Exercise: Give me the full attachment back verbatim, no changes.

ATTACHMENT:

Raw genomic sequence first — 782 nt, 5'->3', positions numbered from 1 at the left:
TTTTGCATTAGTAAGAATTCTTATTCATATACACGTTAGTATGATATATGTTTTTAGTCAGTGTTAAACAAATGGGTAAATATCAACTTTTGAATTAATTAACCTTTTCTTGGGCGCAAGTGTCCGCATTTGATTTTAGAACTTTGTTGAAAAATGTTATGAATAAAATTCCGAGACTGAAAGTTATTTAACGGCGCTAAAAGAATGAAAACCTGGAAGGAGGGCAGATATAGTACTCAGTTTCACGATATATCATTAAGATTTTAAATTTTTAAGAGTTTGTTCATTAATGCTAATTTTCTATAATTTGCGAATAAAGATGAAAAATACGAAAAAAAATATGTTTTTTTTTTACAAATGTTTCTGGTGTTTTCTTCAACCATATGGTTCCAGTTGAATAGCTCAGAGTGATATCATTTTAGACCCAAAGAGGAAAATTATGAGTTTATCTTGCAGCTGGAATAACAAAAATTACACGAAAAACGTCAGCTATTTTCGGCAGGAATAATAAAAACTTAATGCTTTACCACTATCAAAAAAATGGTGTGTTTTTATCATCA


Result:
Raw genomic sequence first — 782 nt, 5'->3', positions numbered from 1 at the left:
TTTTGCATTAGTAAGAATTCTTATTCATATACACGTTAGTATGATATATGTTTTTAGTCAGTGTTAAACAAATGGGTAAATATCAACTTTTGAATTAATTAACCTTTTCTTGGGCGCAAGTGTCCGCATTTGATTTTAGAACTTTGTTGAAAAATGTTATGAATAAAATTCCGAGACTGAAAGTTATTTAACGGCGCTAAAAGAATGAAAACCTGGAAGGAGGGCAGATATAGTACTCAGTTTCACGATATATCATTAAGATTTTAAATTTTTAAGAGTTTGTTCATTAATGCTAATTTTCTATAATTTGCGAATAAAGATGAAAAATACGAAAAAAAATATGTTTTTTTTTTACAAATGTTTCTGGTGTTTTCTTCAACCATATGGTTCCAGTTGAATAGCTCAGAGTGATATCATTTTAGACCCAAAGAGGAAAATTATGAGTTTATCTTGCAGCTGGAATAACAAAAATTACACGAAAAACGTCAGCTATTTTCGGCAGGAATAATAAAAACTTAATGCTTTACCACTATCAAAAAAATGGTGTGTTTTTATCATCA